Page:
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The High Court has released its judgment in Re Halifax NZ Limited (In liq) [2021] NZHC 113, involving a unique contemporaneous sitting of the High Court of New Zealand and Federal Court of Australia.

The proceedings involved applications for directions in relation to the liquidation of Halifax New Zealand Ltd (Halifax NZ) and Halifax Investment Services Pty Ltd (Halifax Australia).  The proceedings in the High Court of New Zealand and the Federal Court of Australia were heard together, with Australian counsel appearing physically in Australia before Justice Markovich and by VMR in New Zealand before Justice Venning and vice versa for New Zealand counsel.  The Federal Court and the New Zealand High Court issued simultaneous decisions, and agreed on the issues raised in the proceedings but arrived at their respective decisions separately, applying their respective laws.


Halifax Australia and Halifax NZ provided investment broking services and a trading platform via which customers could trade in securities.  Halifax AU held an Australian Financial Services Licence while Halifax NZ was a licensed derivatives issuer and an introducing agent to Halifax Australia.  Halifax's clients could trade in investments traded on a regulated stock exchange or OTC financial products not listed on a regulated stock exchange. 

Halifax Australia and NZ were required to hold client funds on trust in accordance with the Corporations Act 2001, Financial Markets Conduct Act, Financial Advisers Act and pursuant to contract.  Nonetheless, evidence of the two companies' financial dealings demonstrated that there had been significant mixing of Halifax NZ funds and Halifax Australia funds across the various accounts maintained by the two companies, and client funds had not been directly allocated to particular investments.  Instead, Halifax NZ and Australia allocated funds in bulk to the various trading platforms according to the amount of money necessary to satisfy investments on those platforms from time to time.

Halifax Australia entered into administration on 23 November 2018, and liquidation on 20 March 2019.  Halifax New Zealand followed soon after.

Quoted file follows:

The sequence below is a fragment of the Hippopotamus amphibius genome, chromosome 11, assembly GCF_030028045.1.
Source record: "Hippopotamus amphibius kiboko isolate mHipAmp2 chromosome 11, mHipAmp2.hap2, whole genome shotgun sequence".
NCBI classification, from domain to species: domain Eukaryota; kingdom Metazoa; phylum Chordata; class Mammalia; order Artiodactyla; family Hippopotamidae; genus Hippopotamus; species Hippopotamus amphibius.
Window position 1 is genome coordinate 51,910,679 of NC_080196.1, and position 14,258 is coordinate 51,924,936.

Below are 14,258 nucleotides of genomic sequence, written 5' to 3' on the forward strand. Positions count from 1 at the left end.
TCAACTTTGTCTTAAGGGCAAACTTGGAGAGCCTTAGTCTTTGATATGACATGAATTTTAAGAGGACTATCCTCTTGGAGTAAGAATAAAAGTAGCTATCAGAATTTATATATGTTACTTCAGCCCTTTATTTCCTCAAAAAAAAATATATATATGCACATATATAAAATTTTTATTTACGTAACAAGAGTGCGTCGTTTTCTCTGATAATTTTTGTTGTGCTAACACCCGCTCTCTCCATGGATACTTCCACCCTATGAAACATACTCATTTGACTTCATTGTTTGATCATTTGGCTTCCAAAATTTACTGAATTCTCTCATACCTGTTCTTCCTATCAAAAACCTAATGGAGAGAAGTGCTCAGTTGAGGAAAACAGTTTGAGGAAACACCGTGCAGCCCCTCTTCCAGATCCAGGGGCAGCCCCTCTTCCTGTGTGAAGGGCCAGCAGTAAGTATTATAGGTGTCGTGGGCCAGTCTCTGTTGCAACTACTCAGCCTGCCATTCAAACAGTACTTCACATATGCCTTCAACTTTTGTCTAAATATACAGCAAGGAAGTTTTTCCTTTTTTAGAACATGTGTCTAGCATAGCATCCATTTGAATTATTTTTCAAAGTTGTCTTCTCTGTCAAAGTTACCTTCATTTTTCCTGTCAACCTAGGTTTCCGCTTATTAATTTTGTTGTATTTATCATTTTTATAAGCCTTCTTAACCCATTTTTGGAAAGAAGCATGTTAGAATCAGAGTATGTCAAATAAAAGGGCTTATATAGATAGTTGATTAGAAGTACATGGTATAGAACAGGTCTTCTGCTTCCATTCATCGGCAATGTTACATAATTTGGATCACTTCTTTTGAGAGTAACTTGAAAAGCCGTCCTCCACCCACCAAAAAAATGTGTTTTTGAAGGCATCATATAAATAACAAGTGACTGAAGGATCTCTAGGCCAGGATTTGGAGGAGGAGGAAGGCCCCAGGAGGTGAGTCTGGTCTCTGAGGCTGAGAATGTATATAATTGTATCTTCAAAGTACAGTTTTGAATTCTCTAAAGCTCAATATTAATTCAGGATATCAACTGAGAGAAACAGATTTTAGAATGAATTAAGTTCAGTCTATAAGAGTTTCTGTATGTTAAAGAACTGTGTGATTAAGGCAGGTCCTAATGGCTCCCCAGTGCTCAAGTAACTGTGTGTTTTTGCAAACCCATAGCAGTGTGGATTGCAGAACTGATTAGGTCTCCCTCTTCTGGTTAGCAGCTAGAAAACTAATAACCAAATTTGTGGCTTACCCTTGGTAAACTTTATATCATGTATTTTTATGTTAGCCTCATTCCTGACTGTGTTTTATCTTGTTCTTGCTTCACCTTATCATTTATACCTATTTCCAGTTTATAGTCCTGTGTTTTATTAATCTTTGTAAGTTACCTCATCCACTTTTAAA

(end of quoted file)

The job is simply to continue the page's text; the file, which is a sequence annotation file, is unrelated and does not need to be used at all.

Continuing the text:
The concurrent applications were filed to deal with how to distribute the proceeds to investors given the shortfall and the intermingling of funds.  Representative counsel were appointed to speak to the interests of particular classes of creditors.

Deficient mixed fund

As at 31 July 2020, there was a shortfall of just over AUD53m between the amount that should have been held on trust for Halifax's clients and the value of assets actually held on trust.  The majority of the respondents characterised the combined assets of Halifax NZ and Halifax Australia as a deficient mixed fund, but several investor groups made claims to specific assets.  One respondent group, the Whitehead Interests, argued that their holdings were separately identifiable and traceable. 

The Court found that, as a matter of fact, this was not the case.  Client funds were commingled through the various accounts operated by Halifax NZ and Australia.  The origin of the funds used to purchase a particular client's investments could not be identified by reference to the platform on which that client traded, and the Whitehead Interests shares were purchased using funds that passed through a tainted pool of funds. 

Severing investments from the deficient mixed fund

With the exception of category 4 investors, who were arguing that all clients ought to share in the deficiency, the challenge for each of the representative investor classes was to satisfy the Court that their particular investment was severable from the mixed fund and they were therefore not subject to the common misfortune of sharing in the deficient mixed fund. 

For the most part, the Court found that investors ought to share pari passu in any distribution because they had invested through a deficient mixed fund.

Two categories of investor were able to demonstrate that their investments were severable from the mixed fund.

  1. Category 3 shareholders transferred their shares direct from another stockbroker, and no trading in those shares took place.  Because no money from the deficient mixed fund was used to acquire the shares, their interest was severable.
  2. Category 5 investors either transferred shares or purchased shares before Halifax NZ's funds were mixed with the deficient Australian fund.  For those who could identify the fact that the relevant purchase took place before the admixture of funds on 1 July 2013, their interest was also severable.

Following the reasoning of Clifford J in Priest v Ross Asset Management Ltd, Venning J considered that a trust could be declared over the investments of those investors in Category 3, notwithstanding they were in a fungible pool of assets and some of those assets within the pool belonging to other investors may have been purchased from the deficient mixed fund.  The important point was that the Category 3 clients' shares were purchased separately, and not using funds from the deficient mixed funds.

Take home points

This case is important as it represents the first case to be heard concurrently in New Zealand and Australia, although both Courts reached their own independent decisions.  Venning J recorded at [9] "All parties agreed that the Federal Court and the HCNZ could discuss issues during deliberations.  Markovic J and I have settled and are agreed on the principal issues raised in the two sets of proceedings.  But the ultimate decision in each proceeding and the reasons for decision in relation to those issues are each Court’s own"."

It demonstrates the willingness on the part of the New Zealand and Australian courts to adopt a collaborative approach to dealing with complex cross border insolvencies.